Easily accessible, traffic-free cycling routes are ideal for families of all ages and sizes. Without having to worry about traffic or high mountain passes, there’s enough time to chat and ample space to enjoy the trail.
There are plenty of incredible routes up and down the UK. Some using old railway routes, others sticking to canal paths and estuaries.
With more popular routes, more people may come in the summer months, but that means you’ll also have better access to hire bikes and cafes.
Here’s our selection of six family friendly favourites.
1. The Camel Trail (Cornwall)
Running from either Wadebridge or Bodmin through to Padstow, the Camel Trail hugs the Camel estuary with scenic views and easy-going, flat, cycling trails.
Ever popular, the trail continues to grow in popularity. As such, you’ll find many shops offering cycle hire in Wadebridge.
At Padstow you’re greeted by the wonderful harbour and quaint streets. Pick up fish & chips, a pasty, or an ice cream before heading back to Wadebridge, or Bodmin if you’d prefer to extend the route.
The stretch from Wadebridge to Padstow is entirely off-road, and plenty of parking is available.
Distance: 19.5km (Bodmin to Padstow)
2. Tarka Trail (Devon)
Staying in the South West, the Tarka Trail is nearly 50 kilometres of traffic-free bliss. Utilising an old railway track it begins in Braunton running up to the North Devon coast.
The trail is simple to navigate and being free from cars it is ideal for families. With lovely views over the Taw Estuary as well as myriad natural habitats including marshland, woodlands and coppices, it is a peaceful and relaxing route.
3. Swale Trail (Yorkshire Dales)
In the Swaledale valley of the Yorkshire Dales is this largely off-road and unpaved route. Don’t be put off by the Dales – this route doesn’t involve any high passes – instead you’ll follow the valley for 20 kilometres of relatively flat trail.
This is a perfect introduction to mountain biking, especially for children, with much of the surfaces unpaved.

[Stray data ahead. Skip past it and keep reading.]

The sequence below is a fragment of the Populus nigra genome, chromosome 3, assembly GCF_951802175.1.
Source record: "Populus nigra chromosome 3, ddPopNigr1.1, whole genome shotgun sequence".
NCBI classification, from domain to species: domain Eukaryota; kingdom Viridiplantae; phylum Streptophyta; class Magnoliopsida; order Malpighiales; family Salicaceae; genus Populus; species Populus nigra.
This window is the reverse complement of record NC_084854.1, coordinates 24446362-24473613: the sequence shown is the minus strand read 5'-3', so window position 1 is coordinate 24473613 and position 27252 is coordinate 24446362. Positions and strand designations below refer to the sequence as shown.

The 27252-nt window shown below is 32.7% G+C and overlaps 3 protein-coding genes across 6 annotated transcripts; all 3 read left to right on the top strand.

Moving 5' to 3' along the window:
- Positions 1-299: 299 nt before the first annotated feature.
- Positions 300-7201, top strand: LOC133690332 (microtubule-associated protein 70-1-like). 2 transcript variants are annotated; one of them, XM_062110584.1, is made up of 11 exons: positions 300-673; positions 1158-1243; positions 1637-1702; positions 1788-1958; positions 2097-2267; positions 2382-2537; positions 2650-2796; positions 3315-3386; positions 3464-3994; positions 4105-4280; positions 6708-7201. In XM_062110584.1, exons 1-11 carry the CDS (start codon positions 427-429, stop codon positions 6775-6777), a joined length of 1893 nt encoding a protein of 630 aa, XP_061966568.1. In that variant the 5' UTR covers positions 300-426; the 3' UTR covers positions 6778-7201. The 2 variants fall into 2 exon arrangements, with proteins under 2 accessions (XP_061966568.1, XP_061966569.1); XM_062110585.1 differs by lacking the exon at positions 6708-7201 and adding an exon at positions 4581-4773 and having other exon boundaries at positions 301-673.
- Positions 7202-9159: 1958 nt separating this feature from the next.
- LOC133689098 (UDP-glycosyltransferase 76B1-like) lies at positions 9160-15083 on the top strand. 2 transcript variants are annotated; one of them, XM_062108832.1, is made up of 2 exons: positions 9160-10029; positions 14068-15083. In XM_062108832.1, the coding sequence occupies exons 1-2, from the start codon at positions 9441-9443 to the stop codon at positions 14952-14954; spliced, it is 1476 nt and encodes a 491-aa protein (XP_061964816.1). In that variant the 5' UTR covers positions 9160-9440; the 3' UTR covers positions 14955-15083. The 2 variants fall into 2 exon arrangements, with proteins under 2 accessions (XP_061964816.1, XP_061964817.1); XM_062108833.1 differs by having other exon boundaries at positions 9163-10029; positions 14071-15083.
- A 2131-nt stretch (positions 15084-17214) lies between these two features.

The Swale Trail runs between Reeth and Keld. Around a quarter of the route is on near traffic-free lanes, with the rest fully off-road. Bike hire, cafes, and stopping places are all located along the way.
4. Marriott’s Way (Norfolk)
Another disused railway, the Marriott’s Way leaves Norwich for 40 kilometres toward the historic town of Aylsham.
There are pubs and places to stop signposted off the main route, which begins fully paved before meandering through fields and paths.
Surrounded by nature and glorious countryside, it is hard not to imagine yourself in Anglo Saxon England.
5. The Caledonian Way (Scotland)
Start at Fort Augustus to join a traffic-free and relatively flat section of the epic Caledonian Way. You and your family can sample a part of the whole route which in total runs between Inverness and Campbeltown.
The section from Fort Augustus is on a towpath, meaning things stay flat and easy for all abilities. Caledonian lunch cafe is the ideal spot for lunch.
The whole of the Caledonian Way is well sign-posted and you should have no problem following the route.
6. Cinder Track (North Yorkshire)
Travel from Scarborough to Whitby on a predominantly off-road and popular family route. The Cinder Track, unlike most other routes here, does involve a few gentle hills making it more of a challenge for younger children and those less experienced.
Whitby Abbey, Scarborough castle and the Captain Cook memorial museum are all en-route giving you great options to make a whole day or weekend visiting this amazing stretch of UK coastline.